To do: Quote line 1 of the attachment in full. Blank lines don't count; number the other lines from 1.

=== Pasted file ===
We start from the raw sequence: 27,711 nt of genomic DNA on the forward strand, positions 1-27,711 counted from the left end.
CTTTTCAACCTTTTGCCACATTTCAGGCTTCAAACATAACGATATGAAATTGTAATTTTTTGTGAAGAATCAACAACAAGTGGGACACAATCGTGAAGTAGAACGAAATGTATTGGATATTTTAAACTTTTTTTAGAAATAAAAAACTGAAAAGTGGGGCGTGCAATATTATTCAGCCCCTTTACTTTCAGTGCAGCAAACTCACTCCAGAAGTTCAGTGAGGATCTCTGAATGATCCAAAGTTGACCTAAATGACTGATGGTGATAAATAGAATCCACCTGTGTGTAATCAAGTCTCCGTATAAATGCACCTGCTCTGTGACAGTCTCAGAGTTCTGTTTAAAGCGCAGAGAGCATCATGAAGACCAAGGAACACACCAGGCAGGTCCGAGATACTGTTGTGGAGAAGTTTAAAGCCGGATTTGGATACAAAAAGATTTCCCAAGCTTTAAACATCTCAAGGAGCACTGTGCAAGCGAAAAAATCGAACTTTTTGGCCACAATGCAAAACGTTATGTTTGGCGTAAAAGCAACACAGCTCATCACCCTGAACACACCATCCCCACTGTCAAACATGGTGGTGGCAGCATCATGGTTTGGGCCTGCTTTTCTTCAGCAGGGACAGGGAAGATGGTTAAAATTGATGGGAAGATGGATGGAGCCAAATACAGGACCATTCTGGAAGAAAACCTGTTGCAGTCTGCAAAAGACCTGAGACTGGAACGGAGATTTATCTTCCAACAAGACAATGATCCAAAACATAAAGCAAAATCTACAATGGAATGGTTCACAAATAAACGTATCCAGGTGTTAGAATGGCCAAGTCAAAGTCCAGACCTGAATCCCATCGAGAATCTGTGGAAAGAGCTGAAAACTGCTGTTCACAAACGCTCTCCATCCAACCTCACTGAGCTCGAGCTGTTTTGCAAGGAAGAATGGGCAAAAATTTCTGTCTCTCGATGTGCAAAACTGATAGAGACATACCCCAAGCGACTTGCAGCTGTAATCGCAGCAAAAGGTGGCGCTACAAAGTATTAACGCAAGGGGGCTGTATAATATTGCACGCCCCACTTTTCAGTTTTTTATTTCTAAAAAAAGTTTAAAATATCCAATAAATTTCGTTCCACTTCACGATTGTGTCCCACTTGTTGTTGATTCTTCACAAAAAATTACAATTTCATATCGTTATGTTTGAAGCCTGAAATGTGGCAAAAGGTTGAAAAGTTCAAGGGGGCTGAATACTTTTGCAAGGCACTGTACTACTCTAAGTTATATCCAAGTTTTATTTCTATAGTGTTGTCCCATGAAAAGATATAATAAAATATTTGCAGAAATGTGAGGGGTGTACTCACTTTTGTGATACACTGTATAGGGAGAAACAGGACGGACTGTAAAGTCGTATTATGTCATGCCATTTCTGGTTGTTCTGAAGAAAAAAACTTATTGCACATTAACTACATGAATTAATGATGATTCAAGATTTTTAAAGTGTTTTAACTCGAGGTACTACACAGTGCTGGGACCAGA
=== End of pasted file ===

We start from the raw sequence: 27,711 nt of genomic DNA on the forward strand, positions 1-27,711 counted from the left end.